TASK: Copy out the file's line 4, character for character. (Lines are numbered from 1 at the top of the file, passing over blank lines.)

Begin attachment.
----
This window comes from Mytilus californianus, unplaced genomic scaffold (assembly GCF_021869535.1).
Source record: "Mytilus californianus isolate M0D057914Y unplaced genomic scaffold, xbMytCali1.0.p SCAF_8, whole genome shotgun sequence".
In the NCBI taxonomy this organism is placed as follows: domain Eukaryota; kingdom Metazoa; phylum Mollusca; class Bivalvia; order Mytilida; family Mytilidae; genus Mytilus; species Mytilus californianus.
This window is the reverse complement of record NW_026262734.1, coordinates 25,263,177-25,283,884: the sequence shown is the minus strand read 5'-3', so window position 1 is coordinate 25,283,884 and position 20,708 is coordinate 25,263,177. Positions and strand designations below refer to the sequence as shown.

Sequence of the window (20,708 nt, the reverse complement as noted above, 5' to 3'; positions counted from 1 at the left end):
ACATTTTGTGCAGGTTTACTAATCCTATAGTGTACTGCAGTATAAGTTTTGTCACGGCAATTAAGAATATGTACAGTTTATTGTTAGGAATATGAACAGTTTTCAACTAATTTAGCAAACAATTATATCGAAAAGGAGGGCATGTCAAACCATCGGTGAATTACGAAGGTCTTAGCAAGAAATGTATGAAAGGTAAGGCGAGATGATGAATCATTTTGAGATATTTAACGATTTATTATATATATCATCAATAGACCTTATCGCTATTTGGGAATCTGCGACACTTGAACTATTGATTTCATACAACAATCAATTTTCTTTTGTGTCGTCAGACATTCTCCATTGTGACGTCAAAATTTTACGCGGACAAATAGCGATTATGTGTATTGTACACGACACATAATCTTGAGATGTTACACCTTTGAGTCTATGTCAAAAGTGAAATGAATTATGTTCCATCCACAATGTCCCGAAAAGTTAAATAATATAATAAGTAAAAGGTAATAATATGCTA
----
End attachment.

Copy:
This window is the reverse complement of record NW_026262734.1, coordinates 25,263,177-25,283,884: the sequence shown is the minus strand read 5'-3', so window position 1 is coordinate 25,283,884 and position 20,708 is coordinate 25,263,177. Positions and strand designations below refer to the sequence as shown.